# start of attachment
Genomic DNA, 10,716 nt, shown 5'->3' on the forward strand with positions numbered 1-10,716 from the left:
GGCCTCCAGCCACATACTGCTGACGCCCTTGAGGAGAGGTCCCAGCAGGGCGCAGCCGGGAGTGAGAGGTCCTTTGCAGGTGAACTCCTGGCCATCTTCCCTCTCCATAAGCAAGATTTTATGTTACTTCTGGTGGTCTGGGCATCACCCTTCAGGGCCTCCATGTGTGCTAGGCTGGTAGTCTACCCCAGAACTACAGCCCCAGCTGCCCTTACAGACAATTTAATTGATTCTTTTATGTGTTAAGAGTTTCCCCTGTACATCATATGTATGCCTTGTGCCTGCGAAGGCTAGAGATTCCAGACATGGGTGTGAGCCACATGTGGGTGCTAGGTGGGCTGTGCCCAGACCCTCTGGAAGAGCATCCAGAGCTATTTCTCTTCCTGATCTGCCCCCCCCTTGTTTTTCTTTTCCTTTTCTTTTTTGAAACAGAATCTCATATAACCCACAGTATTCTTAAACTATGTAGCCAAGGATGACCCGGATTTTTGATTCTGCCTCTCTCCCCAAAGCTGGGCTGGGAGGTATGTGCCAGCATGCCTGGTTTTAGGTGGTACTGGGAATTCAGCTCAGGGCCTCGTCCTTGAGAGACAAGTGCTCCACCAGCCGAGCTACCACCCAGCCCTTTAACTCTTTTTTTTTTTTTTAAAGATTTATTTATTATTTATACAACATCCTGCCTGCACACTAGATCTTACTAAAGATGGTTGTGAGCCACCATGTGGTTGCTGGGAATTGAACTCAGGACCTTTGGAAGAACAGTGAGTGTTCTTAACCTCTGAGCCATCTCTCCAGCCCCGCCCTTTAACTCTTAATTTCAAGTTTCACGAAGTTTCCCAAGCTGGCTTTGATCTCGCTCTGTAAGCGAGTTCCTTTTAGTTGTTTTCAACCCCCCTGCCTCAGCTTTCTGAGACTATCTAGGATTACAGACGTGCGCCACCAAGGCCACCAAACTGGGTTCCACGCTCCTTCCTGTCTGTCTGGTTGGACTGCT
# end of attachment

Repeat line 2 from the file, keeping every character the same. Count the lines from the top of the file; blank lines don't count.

GGCCTCCAGCCACATACTGCTGACGCCCTTGAGGAGAGGTCCCAGCAGGGCGCAGCCGGGAGTGAGAGGTCCTTTGCAGGTGAACTCCTGGCCATCTTCCCTCTCCATAAGCAAGATTTTATGTTACTTCTGGTGGTCTGGGCATCACCCTTCAGGGCCTCCATGTGTGCTAGGCTGGTAGTCTACCCCAGAACTACAGCCCCAGCTGCCCTTACAGACAATTTAATTGATTCTTTTATGTGTTAAGAGTTTCCCCTGTACATCATATGTATGCCTTGTGCCTGCGAAGGCTAGAGATTCCAGACATGGGTGTGAGCCACATGTGGGTGCTAGGTGGGCTGTGCCCAGACCCTCTGGAAGAGCATCCAGAGCTATTTCTCTTCCTGATCTGCCCCCCCCTTGTTTTTCTTTTCCTTTTCTTTTTTGAAACAGAATCTCATATAACCCACAGTATTCTTAAACTATGTAGCCAAGGATGACCCGGATTTTTGATTCTGCCTCTCTCCCCAAAGCTGGGCTGGGAGGTATGTGCCAGCATGCCTGGTTTTAGGTGGTACTGGGAATTCAGCTCAGGGCCTCGTCCTTGAGAGACAAGTGCTCCACCAGCCGAGCTACCACCCAGCCCTTTAACTCTTTTTTTTTTTTTTAAAGATTTATTTATTATTTATACAACATCCTGCCTGCACACTAGATCTTACTAAAGATGGTTGTGAGCCACCATGTGGTTGCTGGGAATTGAACTCAGGACCTTTGGAAGAACAGTGAGTGTTCTTAACCTCTGAGCCATCTCTCCAGCCCCGCCCTTTAACTCTTAATTTCAAGTTTCACGAAGTTTCCCAAGCTGGCTTTGATCTCGCTCTGTAAGCGAGTTCCTTTTAGTTGTTTTCAACCCCCCTGCCTCAGCTTTCTGAGACTATCTAGGATTACAGACGTGCGCCACCAAGGCCACCAAACTGGGTTCCACGCTCCTTCCTGTCTGTCTGGTTGGACTGCT